While an abundance of publications and analysts have been quick to note the recent gain in housing prices, there’s been somewhat less attention devoted to particularly why housing prices climbed so markedly in 2012. It seems that one of the primary motivators for the rise in the nationwide value of homes sold has been a drop in the American housing inventory. Throughout 2012, the supply-demand equation struck a balance that was highly favorable to the housing recovery, and has continued to work in tandem with a spread of other economic factors to persistently encourage turnaround in the housing market.
As I’d noted in a previous post, the much-dreaded shadow inventory of unsold homes decreased substantially in 2012. In addition, apprehension around property values and the overall instability of the housing sector had motivated many otherwise interested homebuyers to hold back on purchasing homes. Now that consumer confidence has returned, this release in pent-up demand is causing a surge in home closing, with a wave of purchases likely to continue as homebuyer interest thaws.
According to a recent article from The Washington Post, the number of homes currently for sale is the lowest since the recession. Culminating at the close of January, the United States housing market has witnessed ten consecutive months of asking price increases. This has led to a wave of major homebuilders actively staking new construction, as the local demand for property in certain regions has become so pronounced that there exists economic incentive to create property beyond what currently exists on the open market.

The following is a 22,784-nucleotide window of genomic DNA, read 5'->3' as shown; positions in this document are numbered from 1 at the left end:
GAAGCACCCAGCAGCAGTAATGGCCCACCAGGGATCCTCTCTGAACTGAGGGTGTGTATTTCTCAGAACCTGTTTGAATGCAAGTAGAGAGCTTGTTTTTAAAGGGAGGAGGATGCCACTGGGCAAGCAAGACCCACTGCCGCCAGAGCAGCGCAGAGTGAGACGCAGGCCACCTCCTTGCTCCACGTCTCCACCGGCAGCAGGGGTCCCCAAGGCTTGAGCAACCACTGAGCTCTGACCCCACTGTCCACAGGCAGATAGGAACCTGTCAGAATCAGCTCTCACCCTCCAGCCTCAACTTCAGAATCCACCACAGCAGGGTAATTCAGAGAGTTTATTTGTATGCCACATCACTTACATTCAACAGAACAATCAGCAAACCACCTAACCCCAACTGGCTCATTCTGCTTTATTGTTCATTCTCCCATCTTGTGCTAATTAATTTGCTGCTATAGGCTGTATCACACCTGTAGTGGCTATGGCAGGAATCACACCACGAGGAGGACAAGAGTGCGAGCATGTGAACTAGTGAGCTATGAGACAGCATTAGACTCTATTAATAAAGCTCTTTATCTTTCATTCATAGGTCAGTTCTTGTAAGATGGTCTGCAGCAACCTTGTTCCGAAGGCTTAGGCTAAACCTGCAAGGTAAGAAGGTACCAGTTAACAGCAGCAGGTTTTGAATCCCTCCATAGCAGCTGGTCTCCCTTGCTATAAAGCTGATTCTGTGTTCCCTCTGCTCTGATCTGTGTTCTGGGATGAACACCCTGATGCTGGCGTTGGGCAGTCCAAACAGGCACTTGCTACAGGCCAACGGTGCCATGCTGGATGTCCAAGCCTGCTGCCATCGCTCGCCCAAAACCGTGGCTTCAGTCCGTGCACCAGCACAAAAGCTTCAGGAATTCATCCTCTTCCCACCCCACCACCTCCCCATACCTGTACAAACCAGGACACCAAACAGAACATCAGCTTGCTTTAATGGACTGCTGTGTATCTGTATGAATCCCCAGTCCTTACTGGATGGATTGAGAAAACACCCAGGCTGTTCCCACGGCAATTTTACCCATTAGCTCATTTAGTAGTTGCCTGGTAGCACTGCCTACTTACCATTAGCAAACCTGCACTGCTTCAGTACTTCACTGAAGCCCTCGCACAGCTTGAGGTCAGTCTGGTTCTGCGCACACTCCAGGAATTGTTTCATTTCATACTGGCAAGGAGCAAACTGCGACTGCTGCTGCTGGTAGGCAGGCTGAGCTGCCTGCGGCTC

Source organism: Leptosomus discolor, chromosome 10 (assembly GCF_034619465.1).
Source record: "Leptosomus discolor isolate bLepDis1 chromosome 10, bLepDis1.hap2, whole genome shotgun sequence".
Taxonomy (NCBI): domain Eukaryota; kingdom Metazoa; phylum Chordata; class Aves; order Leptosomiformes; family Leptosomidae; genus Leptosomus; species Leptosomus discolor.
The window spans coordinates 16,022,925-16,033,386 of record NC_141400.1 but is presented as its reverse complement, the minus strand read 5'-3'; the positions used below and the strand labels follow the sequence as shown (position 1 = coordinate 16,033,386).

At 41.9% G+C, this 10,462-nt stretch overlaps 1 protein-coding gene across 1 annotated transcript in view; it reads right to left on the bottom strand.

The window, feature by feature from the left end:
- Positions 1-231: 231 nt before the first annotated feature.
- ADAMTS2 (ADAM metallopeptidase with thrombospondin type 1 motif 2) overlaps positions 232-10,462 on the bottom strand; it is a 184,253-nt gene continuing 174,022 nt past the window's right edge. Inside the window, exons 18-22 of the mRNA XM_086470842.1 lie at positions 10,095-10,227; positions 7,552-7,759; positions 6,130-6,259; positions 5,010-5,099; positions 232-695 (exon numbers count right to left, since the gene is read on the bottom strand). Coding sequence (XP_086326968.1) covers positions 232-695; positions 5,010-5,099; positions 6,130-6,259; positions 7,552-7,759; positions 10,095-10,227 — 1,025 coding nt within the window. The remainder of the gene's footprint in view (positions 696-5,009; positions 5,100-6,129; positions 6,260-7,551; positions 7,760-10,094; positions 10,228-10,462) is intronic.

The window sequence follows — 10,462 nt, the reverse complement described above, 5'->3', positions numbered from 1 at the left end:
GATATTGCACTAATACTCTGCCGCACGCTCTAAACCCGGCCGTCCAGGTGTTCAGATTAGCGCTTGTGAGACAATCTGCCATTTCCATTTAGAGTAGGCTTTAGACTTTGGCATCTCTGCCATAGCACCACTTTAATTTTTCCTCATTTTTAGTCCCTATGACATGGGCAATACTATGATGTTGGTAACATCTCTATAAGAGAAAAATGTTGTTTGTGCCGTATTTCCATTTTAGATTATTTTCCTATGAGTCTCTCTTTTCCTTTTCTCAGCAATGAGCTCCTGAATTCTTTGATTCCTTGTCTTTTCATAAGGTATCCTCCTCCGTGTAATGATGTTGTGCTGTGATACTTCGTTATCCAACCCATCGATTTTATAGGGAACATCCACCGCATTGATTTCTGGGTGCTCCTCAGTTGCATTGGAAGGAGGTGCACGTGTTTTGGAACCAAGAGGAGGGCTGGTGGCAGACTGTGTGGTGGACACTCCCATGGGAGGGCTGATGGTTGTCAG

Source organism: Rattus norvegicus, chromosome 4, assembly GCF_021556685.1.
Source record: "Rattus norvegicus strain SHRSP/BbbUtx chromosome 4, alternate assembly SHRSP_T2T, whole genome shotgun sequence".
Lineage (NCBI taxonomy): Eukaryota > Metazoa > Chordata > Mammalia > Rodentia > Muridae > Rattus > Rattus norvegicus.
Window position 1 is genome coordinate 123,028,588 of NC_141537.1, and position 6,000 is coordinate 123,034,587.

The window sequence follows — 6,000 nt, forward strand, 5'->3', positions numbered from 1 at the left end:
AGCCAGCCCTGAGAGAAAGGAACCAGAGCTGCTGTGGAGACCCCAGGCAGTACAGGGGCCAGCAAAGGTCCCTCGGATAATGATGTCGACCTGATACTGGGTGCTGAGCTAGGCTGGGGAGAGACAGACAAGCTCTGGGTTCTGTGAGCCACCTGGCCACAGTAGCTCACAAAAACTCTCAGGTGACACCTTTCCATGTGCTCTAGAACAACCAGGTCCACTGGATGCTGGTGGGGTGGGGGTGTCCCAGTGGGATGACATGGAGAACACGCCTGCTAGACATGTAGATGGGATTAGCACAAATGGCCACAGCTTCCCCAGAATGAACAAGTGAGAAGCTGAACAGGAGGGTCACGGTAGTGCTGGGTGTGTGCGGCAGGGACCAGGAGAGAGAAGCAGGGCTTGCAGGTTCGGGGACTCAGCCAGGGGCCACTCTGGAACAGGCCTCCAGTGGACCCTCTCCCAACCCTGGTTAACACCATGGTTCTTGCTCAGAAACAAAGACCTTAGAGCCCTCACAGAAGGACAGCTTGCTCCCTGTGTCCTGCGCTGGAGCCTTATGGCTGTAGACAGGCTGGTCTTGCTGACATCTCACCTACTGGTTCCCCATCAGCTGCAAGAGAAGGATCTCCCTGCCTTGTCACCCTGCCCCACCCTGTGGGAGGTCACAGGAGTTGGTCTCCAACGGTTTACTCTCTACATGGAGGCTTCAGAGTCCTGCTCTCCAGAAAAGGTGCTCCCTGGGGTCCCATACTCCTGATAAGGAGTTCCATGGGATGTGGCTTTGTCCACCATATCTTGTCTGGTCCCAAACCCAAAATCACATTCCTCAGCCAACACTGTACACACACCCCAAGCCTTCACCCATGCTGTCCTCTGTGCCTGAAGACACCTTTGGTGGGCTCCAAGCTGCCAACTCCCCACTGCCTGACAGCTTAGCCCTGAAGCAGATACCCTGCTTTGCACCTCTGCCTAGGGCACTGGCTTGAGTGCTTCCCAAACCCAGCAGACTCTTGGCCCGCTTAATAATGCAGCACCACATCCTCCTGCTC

Taking all this into account, it’s likely that constriction in sales volume will be one of the primary engines for pushing forward a continuous recovery in the housing sector. One of the primary reasons the housing sector languished in a prolonged quagmire following the 2008 crash was that both the foreclosure wave and general disinterest in purchasing had left a substantial volume of unclaimed houses floating on the open market. Fears that home prices would only become further deflated, and highly susceptible to underwater mortgages, scared away prospective homeowners interested in making purchases.
However, with the economy making a more pronounced recovery in 2012, both private investors and larger finance players took initiative to purchase large swaths of undervalued property. With the American real estate market gaining a reputation as being exceptionally healthy among western economies, both domestic and foreign parties began actively surveying United States property holdings. As a general trend, previously lagging housing markets also returned telltale signs of recovery. Most significantly, long-suffering (but formerly lucrative) real estate markets throughout the west coast began recovering with commendable speed, oftentimes motivated by newfound buyer interest in local residential property.
In surveying the housing trends that emerged last year, it’s likely that the nationwide value of homes sold will continue to rise throughout 2013. This will likely encourage a peripheral series of economic trends as well. The quarterly earnings of major homebuilders could well increase beyond previous estimates, leading to an exceptionally profitable year for homebuilding corporations. In addition, well-timed property investment could become a lucrative enterprise. With the housing market beginning a recovery, locality-sensitive real estate investment may provide substantial asset appreciation, particularly in areas with mounting buyer interest. Ultimately, the long-term forecast for housing market health remains uncertain, but current trends point to a growth year for real estate in 2013.